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Sudan Essay

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Richard DowdenDirector the Royal African Society, Richard Dowden
The humanitarian situation in Darfur shows no sign of improvement - but why Sudan and why now? Richard Dowden, of the Royal African Society examines the roots of this conflict.

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Richard Dowden, Director the Royal African Society, and Usman Bugaje of the Nigerian government, on the conflict in Sudan, which has been described as "genocide" by the US congress.
Displaced women in sudan

Displaced women in Sudan
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Royal African Society

Today reporter - Mike Thomson reports from the Sudan border


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Burnt out huts in Sudan

Burnt out huts in Sudan.
What is surprising about this foul war in Darfur is that it has not broken out before. Local rivalries between the 80-odd different ethnic groups that inhabit this vast region on the southern edges of the Sahara desert have been bubbling away for three centuries. More recently they’ve been supercharged by the government as it played off one group against another and by interference from Sudan’s neighbours who have poured arms into the region. Islamic fundamentalism has also played a role and meanwhile the people have been impoverished by droughts and the increasingly desperate competition for fertile land. This war has been smouldering for a very long time.

Part of it is the eternal rivalry throughout the Sahel - that zone that lies south of the Sahara where nomadic Arabic speaking Bedouin pastoralists compete with settled African farmers further south. But where once the odd spear was chucked by a farmer at a wandering cattle herder who allowed his cattle to trample the farmer’s crops, these days’ gangs of heavily-armed militiamen -1,000 strong - descend on a village and murder, rape and burn. The survivors are left in this harsh land with only the clothes on their backs. More than a million are now homeless, many of them dying of starvation.

Such a ghastly war must surely have some great cause – oil maybe. But while there is lots of it in other parts of Sudan and next door in Chad, there is no sign of oil under Darfur. Though that doesn’t mean that many people in the region do not believe that it is there and they need to control it.

What about religion? Islamic fundamentalism? Not directly - nearly everyone in this region is Muslim - but there is a link. In Sudan’s governments there has always been a tension between the Islamists and a more secular Arab element. In 2001 the leader of the Islamist group a sharp-tongued lawyer called Hassan Turabi was pushed out. He is now believed to be supporting the rebels in Darfur and not surprisingly, he has been locked up. The war in Darfur would split or even destabilise the government.

Ironically the trigger that turned this simmering war into full scale slaughter may have been peace – the peace deal between the Northern Arabs who have always ruled modern Sudan and the southern black Africans who have been in rebellion against them on and off for almost 50 years. When oil started flowing from the rich deposits that lie under central Sudan which is the battleground of this war, America decided to try to make peace. They have almost succeeded but the very peace deal between north and south has exposed other deep fault lines in Sudan. Groups living on the fringes – marginalized, neglected by the tiny elite in Khartoum – saw that power – and the new oil money – was being divided up between the North and South. They also saw that the Southerners had got to the top table by war. So simmering tempers in the east and west came to finally erupted and came to ahead. In the west, in Darfur in February 2003, two rebel movements, the Justice and Equity Movement and the Sudan Liberation Army launched attacks on government targets, and then - somewhat cynically you might think – demanded more development in the region.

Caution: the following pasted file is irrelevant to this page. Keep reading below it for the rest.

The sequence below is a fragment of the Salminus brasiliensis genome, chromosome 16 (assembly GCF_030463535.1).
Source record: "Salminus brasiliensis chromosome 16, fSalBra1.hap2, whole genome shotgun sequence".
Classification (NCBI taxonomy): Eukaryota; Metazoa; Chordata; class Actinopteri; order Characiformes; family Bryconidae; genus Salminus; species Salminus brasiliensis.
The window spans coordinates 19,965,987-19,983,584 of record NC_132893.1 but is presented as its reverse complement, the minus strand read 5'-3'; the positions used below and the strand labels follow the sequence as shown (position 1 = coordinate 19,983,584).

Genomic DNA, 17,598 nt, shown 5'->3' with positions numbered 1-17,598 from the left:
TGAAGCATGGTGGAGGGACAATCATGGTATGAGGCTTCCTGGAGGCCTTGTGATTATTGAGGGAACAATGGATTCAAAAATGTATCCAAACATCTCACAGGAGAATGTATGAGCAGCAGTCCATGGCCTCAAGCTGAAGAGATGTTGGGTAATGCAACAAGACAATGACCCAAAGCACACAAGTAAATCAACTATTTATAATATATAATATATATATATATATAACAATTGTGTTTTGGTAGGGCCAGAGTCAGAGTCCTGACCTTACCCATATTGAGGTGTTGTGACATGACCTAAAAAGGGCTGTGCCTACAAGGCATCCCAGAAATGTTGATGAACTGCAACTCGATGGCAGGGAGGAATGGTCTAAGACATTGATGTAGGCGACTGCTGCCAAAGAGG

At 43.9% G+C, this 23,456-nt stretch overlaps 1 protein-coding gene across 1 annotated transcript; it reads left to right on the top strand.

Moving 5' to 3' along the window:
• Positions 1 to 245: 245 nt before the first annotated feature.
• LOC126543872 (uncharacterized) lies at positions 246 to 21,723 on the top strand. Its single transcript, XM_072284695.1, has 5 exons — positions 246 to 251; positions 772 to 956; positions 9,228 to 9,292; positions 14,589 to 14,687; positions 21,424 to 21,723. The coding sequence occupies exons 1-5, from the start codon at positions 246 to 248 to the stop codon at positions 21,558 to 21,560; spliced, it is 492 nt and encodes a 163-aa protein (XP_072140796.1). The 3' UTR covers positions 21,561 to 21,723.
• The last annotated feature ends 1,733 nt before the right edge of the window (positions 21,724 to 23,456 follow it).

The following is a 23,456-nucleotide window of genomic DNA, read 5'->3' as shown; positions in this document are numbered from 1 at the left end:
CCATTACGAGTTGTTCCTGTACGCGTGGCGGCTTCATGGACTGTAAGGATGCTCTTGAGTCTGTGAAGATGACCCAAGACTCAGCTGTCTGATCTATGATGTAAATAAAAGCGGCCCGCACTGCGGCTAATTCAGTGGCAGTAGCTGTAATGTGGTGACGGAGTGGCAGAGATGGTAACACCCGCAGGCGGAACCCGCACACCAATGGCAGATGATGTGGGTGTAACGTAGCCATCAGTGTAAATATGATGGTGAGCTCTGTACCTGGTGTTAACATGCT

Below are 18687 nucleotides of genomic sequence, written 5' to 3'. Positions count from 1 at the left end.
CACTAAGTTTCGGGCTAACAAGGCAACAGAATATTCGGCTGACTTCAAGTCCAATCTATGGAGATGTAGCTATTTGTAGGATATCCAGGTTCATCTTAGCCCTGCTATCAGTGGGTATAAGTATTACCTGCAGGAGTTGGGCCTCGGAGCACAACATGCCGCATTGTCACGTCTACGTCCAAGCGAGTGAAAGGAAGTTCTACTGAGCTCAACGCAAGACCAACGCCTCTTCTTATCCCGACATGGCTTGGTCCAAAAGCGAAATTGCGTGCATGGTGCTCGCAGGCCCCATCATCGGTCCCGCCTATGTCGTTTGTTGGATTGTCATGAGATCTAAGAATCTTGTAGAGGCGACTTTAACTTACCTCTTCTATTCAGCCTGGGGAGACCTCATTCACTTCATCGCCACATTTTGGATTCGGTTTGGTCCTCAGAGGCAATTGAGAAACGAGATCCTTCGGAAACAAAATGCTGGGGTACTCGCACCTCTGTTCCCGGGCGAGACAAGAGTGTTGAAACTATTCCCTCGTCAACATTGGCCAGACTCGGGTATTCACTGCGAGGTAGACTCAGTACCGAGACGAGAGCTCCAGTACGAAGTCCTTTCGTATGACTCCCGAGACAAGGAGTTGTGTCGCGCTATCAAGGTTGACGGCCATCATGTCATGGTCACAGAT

The government in Khartoum could not afford to allow these rebellions to succeed so they threw everything they had at the Darfur rebels. They armed militia of their Bedouin Arab allies, known as the Janjaweed, and attacked the rebel areas with helicopter gunships and bombers. Just as many of Africa’s wars seemed to be dying down, including the long war between north and south in Sudan, this new, vicious conflict erupted.

No one moved quickly to stop it. The Americans were already squeezing the government over the still-unsigned final peace agreement with the southern rebels. For a long time they were reluctant to pile even more pressure on the government to stop the war in Darfur. They may also have thought the government could easily slap down this mini rebellion in a far flung province.

The horrors in Darfur that we are watching on TV every night can certainly be blamed on the Sudan government. Whether that government can stop the war is a different matter. Every ethnic group in the region now has a well-armed militia. Thousands of young men with no job and no future are very happy if a militia gives them a gun to go off to make a living by killing and pillaging. Banditry is probably as much a motive for what is happening as political objectives.


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